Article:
Inspiring Others Through Wrestling and Children's Books

Owings Mills High School graduate Richie Frieman's career path may not be very conventional, but that's just the way he likes it.

The “Thrill from Israel,” Buster Maccabi, and Terple the Turtle: one, a confident, energetic professional wrestling persona. The other, a lovable, inspirational children’s book character. (You can guess who’s who).

Both are products of the creativity, innovation and versatility emitted from Richie Frieman on a daily basis. Born in Richmond, VA, Frieman grew up in Owings Mills, and has used both characters, almost alter egos, not only to quench his career callings, but to send a message that fulfilling one's dreams is never out of reach.

The premise of never backing down from your goals may sound a bit corny or cliched, but Frieman has truly lived it. Facing doubt and ridicule for entering the professional wrestling circuit at 5'5'' and 165 pounds, Frieman went on to put together a successful career that spanned more than eight years.

He conquered similar obstacles as an author as well. As someone who was behind the reading curve in grade school, the prospect of developing a children’s book series could have seemed far-fetched. Well, Frieman’s already penned and illustrated two stories, his most recent, Terple: Always Dream Bigger, was just awarded the Literary Classics Book Seal of Approval.

With additional roles as an inventor, music journalist and columnist, Frieman’s career résumé reads like the guest list at a United Nations banquet. It’s diverse.

“I remember when I was growing up how kids were always told how they could do anything,” Frieman, who lives in Hunt Valley, said. “And then, somewhere along the line, somebody comes along and tells them that they got to snap out of their dreams and focus on things that can actually be a living, and that always kind of bothered me.”

Frieman recalls that even as a kid, he knew he wanted to be a wrestler and an artist, two unorthodox professions that certainly did not come with a proven road map for success. 

However, with wrestling popularity on the rise in the late 90s, he and longtime friend Ken Harmon—both OMHS graduates—saw more and more undersized fighters making it in the wrestling world. When a wrestling training facility popped up in Owings Mills, the duo of 21-year-olds jumped at the opportunity to learn the craft.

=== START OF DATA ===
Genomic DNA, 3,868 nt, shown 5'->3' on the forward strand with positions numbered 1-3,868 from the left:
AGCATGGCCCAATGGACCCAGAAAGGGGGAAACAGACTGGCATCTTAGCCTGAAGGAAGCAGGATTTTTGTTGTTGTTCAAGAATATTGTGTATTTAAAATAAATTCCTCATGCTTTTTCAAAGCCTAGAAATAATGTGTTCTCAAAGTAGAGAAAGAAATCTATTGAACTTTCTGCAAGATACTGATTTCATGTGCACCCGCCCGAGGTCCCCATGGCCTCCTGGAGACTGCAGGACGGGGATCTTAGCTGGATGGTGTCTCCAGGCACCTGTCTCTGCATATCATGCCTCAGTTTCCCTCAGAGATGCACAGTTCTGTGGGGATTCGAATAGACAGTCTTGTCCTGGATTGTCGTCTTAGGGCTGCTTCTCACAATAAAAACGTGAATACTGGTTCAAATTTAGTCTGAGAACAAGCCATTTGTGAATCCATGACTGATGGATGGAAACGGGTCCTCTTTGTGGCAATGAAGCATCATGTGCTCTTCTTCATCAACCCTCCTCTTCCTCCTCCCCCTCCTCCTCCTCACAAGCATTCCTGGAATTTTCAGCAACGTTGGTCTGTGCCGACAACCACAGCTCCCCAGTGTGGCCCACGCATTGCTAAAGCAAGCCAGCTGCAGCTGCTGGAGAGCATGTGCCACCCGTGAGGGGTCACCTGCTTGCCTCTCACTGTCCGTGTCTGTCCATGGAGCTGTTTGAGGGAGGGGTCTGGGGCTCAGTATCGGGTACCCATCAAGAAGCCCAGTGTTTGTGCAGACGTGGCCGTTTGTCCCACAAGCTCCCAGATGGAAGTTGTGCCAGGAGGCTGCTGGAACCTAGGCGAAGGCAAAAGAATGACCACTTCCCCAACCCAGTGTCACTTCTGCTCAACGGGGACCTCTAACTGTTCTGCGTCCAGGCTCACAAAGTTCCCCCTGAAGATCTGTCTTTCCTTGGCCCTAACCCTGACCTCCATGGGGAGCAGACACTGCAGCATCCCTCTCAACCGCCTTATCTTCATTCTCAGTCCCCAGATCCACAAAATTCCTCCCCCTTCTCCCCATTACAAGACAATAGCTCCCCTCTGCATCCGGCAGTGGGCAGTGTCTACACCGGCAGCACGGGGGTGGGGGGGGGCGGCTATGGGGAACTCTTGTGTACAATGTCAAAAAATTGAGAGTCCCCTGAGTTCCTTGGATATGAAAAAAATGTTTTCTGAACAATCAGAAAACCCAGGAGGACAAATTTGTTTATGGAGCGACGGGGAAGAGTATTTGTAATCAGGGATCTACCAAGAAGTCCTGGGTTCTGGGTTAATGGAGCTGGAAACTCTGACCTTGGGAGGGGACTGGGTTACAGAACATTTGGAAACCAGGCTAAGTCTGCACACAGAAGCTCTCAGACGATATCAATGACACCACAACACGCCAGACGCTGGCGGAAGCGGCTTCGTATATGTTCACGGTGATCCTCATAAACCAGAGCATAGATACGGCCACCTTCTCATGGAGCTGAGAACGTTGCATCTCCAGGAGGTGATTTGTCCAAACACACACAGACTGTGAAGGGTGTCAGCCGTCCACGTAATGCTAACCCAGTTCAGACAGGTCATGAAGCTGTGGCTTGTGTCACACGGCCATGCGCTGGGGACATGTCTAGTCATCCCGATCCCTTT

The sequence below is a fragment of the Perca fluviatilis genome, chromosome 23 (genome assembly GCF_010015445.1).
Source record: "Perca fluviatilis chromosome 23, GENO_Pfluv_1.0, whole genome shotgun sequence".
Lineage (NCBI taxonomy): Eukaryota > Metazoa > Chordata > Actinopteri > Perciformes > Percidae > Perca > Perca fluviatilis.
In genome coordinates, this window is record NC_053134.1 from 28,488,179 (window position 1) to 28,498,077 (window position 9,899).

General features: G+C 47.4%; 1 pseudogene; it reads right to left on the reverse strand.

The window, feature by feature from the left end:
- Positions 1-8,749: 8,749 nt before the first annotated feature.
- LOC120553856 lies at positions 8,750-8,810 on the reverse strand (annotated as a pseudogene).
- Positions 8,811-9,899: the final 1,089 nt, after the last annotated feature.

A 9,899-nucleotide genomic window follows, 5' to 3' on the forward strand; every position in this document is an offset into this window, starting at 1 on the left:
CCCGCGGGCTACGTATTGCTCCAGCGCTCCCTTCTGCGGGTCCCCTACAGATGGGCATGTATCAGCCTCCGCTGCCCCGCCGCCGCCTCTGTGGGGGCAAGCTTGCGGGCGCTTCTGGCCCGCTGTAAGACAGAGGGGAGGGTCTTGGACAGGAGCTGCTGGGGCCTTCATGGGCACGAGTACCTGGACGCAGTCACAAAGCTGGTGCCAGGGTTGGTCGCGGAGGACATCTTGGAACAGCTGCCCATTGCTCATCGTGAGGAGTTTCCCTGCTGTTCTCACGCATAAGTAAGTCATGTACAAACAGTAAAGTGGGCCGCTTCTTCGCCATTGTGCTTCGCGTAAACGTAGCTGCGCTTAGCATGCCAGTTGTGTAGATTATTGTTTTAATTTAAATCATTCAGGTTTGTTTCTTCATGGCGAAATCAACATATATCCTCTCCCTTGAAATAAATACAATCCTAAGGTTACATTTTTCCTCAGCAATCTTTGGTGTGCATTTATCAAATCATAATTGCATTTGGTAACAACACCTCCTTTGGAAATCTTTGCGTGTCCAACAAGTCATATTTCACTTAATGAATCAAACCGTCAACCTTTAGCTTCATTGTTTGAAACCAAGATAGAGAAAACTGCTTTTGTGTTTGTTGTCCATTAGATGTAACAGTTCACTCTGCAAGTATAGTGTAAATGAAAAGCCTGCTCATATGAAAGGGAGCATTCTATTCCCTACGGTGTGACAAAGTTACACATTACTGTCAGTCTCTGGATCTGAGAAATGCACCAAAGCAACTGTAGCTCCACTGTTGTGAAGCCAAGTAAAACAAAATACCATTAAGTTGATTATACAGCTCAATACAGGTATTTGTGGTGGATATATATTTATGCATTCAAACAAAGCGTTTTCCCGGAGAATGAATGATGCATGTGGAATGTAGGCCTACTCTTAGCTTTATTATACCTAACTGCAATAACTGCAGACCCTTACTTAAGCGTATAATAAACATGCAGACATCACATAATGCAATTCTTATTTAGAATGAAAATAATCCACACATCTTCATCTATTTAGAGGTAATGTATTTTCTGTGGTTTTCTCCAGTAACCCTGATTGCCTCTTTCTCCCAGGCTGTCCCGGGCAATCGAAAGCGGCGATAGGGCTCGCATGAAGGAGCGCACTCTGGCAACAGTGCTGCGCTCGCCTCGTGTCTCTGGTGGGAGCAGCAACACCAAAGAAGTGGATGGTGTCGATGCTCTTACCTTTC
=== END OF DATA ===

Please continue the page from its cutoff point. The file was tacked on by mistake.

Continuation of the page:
Three months later, the diminutive tag team of Xtreme Pandemonium, comprised of Frieman’s Maccabi—derived from his Jewish roots—and Harmon’s Apollo Cruz, was born. 

What the tandem lacked in size, they more than made up for in charisma. With provocative entrances, high-flying moves, comedic dialogues, Frieman and Harmon pulled out all the stops to deliver engaging and enjoyable performances at wrestling promotions up and down the east coast for nearly a decade.

“Yes, it is violent and, yes, it is punching and kicking and all that kind of cool stuff, but you really have to be entertaining. Period,” Frieman said. “You can be the toughest guy in the world, but if you’re boring out there, nobody is going to watch you. I’ve seen it happen and it’s not pleasant.”  

Frieman says that pro wrestling will always be his true passion, and that if WWE (World Wrestling Entertainment) ever came calling, he’d be hard-pressed to not hop on the next plane to go and join the big show.

But, as the sport began to wear on him physically as he neared his 30s and with a baby on the way in 2008, Frieman knew it was time to step out of the ring. He didn’t want to become one of those fathers constantly on the road, apart from his family. He also wanted to prove to his daughter that daddy could do a whole lot besides wrestle.

So, how does one transition from a violent, aggressive sport to a gentle, encouraging author?

“I ask myself that every day. He just has nonstop energy,” said Harmon, who furthered his role as a tag-team partner, offering up his voice as Terple at book readings and puppet shows.

Harmon also knew that if Frieman felt any inkling of skepticism or doubt from family or friends, it would only add to his motivation. 

“That would definitely fire him up, if someone said one of his ideas is stupid or they don’t think he can do it,” Harmon said. “For sure, he will go after that goal and he’ll make it happen. He definitely thrives off of that.”

With no experience writing books, much less books for toddlers, Frieman dove head first into the realm of children’s stories, researching what concepts worked successfully in the past. He landed on Terple, a turtle, because the animal itself is hardly the fastest or strongest out there. He also was an art major, at the University of Maryland.

The end product was a catchy, rhyming picture book that encouraged kids to step out of their comfort zone and go out and explore the world—just like its author did.

“The book was positive. It wasn’t about some goofy character who wanted a cookie or something,” Frieman said. “The first book in 2008, I call it somewhat autobiographical because I tried to use situations with metaphors where it’s implied how you step out of the box to fulfill your dreams. That’s what I did with wrestling. That’s what I did with writing.”


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